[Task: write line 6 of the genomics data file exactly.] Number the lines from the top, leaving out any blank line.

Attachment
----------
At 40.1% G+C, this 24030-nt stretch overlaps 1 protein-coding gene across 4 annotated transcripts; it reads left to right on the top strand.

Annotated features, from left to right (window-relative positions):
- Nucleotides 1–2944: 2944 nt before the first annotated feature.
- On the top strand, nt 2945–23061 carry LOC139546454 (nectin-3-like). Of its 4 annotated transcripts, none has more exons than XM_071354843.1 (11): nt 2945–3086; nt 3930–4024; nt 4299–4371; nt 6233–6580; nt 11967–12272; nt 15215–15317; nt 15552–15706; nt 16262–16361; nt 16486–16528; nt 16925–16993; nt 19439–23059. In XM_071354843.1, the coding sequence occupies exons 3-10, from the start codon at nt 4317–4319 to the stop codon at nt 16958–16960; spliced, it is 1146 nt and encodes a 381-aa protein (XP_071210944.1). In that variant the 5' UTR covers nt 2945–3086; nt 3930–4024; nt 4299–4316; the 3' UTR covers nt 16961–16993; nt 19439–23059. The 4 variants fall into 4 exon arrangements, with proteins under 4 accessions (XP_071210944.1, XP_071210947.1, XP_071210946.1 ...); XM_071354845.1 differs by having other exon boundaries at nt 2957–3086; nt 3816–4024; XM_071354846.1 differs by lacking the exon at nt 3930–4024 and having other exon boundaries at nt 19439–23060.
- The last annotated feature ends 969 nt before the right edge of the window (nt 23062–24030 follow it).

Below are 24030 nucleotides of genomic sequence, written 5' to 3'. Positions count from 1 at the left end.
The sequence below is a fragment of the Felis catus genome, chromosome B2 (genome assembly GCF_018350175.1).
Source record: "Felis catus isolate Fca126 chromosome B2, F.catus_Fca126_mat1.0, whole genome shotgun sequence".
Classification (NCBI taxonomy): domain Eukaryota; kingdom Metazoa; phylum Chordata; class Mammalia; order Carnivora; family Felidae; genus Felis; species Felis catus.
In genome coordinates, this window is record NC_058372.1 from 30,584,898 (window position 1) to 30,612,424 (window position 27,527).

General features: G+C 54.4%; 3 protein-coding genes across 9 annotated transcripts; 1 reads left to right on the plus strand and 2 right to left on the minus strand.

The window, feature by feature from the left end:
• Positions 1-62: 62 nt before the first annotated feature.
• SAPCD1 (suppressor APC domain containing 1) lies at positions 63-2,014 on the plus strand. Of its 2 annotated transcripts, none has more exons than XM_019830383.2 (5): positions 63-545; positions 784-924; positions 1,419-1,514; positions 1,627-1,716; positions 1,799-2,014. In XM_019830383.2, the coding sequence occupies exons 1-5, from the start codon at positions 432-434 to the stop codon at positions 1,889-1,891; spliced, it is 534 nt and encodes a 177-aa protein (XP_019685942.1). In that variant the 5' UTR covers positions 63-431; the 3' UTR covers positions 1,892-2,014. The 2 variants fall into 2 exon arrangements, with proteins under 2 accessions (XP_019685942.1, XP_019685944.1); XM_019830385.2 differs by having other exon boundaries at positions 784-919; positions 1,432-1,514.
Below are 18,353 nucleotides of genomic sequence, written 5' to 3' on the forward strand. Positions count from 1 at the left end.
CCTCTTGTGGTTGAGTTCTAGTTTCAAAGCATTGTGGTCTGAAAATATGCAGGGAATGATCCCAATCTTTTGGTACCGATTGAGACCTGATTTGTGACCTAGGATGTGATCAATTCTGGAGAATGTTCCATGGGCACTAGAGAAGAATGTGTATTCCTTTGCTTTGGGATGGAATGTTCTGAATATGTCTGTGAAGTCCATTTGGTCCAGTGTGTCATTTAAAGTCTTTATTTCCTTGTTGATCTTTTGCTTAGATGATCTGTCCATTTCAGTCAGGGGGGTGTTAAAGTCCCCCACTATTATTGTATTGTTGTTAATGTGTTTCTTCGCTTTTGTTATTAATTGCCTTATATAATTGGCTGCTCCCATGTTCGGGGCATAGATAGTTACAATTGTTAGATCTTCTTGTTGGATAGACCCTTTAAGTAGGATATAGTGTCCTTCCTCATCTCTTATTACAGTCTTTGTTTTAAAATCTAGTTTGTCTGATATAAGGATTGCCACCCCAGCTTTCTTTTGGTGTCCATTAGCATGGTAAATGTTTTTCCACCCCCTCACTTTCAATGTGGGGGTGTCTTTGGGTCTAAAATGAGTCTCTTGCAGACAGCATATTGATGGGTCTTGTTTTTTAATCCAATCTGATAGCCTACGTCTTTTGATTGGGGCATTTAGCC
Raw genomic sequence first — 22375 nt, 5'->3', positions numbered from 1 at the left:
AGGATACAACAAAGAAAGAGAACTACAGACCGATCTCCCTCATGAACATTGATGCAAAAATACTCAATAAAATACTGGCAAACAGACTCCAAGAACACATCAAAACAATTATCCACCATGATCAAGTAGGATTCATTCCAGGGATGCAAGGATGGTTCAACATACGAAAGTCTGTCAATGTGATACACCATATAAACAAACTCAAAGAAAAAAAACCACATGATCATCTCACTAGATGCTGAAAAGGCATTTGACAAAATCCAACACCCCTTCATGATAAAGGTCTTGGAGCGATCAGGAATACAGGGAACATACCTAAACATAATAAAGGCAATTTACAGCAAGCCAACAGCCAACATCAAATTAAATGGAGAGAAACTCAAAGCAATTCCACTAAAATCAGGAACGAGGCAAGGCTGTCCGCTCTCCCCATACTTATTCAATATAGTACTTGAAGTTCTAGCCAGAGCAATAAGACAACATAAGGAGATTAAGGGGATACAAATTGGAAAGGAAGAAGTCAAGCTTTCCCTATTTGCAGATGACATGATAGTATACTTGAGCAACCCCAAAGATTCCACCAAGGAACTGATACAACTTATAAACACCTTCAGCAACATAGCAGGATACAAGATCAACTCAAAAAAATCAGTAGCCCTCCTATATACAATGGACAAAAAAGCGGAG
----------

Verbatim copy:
Below are 24030 nucleotides of genomic sequence, written 5' to 3'. Positions count from 1 at the left end.